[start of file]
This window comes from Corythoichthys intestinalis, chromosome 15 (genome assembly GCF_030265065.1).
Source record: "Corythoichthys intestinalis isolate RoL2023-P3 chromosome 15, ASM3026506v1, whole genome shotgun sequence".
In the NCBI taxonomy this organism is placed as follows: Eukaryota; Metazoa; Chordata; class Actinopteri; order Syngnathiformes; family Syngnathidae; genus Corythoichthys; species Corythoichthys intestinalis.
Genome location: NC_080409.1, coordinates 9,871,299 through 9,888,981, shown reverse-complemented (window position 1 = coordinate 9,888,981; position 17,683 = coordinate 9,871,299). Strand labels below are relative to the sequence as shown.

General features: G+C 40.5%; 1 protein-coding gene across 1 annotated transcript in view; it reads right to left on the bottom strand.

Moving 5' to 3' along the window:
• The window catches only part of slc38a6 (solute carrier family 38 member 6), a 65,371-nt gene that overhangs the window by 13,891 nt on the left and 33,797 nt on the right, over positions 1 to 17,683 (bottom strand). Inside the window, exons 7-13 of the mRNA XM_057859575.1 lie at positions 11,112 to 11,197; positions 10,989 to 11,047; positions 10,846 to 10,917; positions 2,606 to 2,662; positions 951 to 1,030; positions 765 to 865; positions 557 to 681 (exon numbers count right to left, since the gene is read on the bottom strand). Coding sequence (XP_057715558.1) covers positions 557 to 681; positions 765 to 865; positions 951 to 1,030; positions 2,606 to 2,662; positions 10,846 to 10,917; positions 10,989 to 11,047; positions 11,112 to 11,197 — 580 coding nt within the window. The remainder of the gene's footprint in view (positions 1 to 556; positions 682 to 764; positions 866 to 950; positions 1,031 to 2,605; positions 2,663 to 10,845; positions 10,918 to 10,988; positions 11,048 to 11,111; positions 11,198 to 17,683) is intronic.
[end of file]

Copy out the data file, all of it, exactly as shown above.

This window comes from Corythoichthys intestinalis, chromosome 15 (genome assembly GCF_030265065.1).
Source record: "Corythoichthys intestinalis isolate RoL2023-P3 chromosome 15, ASM3026506v1, whole genome shotgun sequence".
In the NCBI taxonomy this organism is placed as follows: Eukaryota; Metazoa; Chordata; class Actinopteri; order Syngnathiformes; family Syngnathidae; genus Corythoichthys; species Corythoichthys intestinalis.
Genome location: NC_080409.1, coordinates 9,871,299 through 9,888,981, shown reverse-complemented (window position 1 = coordinate 9,888,981; position 17,683 = coordinate 9,871,299). Strand labels below are relative to the sequence as shown.

General features: G+C 40.5%; 1 protein-coding gene across 1 annotated transcript in view; it reads right to left on the bottom strand.

Moving 5' to 3' along the window:
• The window catches only part of slc38a6 (solute carrier family 38 member 6), a 65,371-nt gene that overhangs the window by 13,891 nt on the left and 33,797 nt on the right, over positions 1 to 17,683 (bottom strand). Inside the window, exons 7-13 of the mRNA XM_057859575.1 lie at positions 11,112 to 11,197; positions 10,989 to 11,047; positions 10,846 to 10,917; positions 2,606 to 2,662; positions 951 to 1,030; positions 765 to 865; positions 557 to 681 (exon numbers count right to left, since the gene is read on the bottom strand). Coding sequence (XP_057715558.1) covers positions 557 to 681; positions 765 to 865; positions 951 to 1,030; positions 2,606 to 2,662; positions 10,846 to 10,917; positions 10,989 to 11,047; positions 11,112 to 11,197 — 580 coding nt within the window. The remainder of the gene's footprint in view (positions 1 to 556; positions 682 to 764; positions 866 to 950; positions 1,031 to 2,605; positions 2,663 to 10,845; positions 10,918 to 10,988; positions 11,048 to 11,111; positions 11,198 to 17,683) is intronic.